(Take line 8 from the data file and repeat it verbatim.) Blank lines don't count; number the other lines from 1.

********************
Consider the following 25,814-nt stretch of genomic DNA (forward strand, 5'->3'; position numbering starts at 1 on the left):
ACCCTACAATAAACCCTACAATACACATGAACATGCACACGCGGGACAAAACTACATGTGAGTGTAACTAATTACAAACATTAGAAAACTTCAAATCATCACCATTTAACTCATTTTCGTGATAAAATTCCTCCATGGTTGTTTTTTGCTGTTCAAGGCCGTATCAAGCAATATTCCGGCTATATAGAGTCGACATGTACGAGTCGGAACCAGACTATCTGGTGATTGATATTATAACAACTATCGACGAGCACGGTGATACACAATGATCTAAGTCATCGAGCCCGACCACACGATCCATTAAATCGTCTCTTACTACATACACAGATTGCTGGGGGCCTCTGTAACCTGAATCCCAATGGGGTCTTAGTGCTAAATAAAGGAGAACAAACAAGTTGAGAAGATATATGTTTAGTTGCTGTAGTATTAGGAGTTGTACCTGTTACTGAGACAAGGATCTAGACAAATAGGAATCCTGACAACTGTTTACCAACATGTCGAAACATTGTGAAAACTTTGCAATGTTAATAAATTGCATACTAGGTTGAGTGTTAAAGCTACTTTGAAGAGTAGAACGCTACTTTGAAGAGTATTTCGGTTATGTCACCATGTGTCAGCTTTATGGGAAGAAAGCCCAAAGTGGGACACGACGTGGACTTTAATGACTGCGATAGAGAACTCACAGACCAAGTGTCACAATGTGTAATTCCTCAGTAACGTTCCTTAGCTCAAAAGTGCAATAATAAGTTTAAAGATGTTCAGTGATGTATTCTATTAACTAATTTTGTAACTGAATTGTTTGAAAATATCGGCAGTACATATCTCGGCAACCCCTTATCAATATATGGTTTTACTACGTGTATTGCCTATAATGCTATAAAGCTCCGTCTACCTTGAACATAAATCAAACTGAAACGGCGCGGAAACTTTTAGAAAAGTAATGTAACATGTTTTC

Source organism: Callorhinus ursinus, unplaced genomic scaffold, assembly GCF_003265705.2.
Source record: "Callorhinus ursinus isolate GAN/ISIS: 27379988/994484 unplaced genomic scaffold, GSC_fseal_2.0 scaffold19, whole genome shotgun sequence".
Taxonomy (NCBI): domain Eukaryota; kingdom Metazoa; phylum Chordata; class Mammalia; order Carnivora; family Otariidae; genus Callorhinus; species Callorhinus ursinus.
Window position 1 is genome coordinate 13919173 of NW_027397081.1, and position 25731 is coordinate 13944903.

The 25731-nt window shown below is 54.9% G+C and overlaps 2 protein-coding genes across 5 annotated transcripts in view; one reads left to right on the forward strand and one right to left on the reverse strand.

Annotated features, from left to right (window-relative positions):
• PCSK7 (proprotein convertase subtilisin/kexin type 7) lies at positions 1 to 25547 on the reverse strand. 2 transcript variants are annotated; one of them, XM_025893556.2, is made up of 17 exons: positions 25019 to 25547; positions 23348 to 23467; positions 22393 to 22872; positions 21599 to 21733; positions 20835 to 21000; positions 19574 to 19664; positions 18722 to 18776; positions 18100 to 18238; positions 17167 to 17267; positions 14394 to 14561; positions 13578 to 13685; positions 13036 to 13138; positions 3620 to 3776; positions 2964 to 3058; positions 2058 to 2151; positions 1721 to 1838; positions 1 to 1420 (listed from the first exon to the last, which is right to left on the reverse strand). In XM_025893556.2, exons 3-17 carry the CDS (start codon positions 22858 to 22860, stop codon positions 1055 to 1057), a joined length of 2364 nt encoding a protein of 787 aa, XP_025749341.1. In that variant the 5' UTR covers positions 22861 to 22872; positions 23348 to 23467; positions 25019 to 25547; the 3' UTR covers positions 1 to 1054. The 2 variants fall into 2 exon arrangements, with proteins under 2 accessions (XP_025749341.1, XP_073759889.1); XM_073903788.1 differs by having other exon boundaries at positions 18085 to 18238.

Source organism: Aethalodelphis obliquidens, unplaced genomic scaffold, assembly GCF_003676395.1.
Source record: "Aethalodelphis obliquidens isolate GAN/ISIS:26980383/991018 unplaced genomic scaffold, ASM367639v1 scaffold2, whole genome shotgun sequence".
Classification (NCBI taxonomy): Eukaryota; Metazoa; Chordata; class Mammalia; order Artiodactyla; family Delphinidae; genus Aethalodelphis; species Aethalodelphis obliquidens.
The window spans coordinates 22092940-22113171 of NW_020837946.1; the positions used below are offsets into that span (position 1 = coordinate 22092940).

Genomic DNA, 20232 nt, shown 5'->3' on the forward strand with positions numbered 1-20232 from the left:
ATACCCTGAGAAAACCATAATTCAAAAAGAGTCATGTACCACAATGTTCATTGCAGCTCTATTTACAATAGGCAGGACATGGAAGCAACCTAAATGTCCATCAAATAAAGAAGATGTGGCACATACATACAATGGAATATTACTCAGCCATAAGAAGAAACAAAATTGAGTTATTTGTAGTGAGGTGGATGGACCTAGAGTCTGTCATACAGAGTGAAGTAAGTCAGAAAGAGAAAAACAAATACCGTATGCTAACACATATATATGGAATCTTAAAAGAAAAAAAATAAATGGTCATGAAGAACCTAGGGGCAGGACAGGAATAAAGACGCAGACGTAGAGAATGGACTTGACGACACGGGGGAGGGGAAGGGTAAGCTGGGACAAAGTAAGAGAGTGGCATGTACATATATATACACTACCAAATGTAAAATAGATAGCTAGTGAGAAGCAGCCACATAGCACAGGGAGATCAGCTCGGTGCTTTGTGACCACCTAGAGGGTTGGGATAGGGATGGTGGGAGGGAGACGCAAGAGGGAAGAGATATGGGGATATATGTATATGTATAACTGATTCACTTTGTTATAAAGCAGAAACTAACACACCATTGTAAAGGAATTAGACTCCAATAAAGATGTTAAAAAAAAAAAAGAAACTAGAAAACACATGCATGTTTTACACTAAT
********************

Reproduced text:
Annotated features, from left to right (window-relative positions):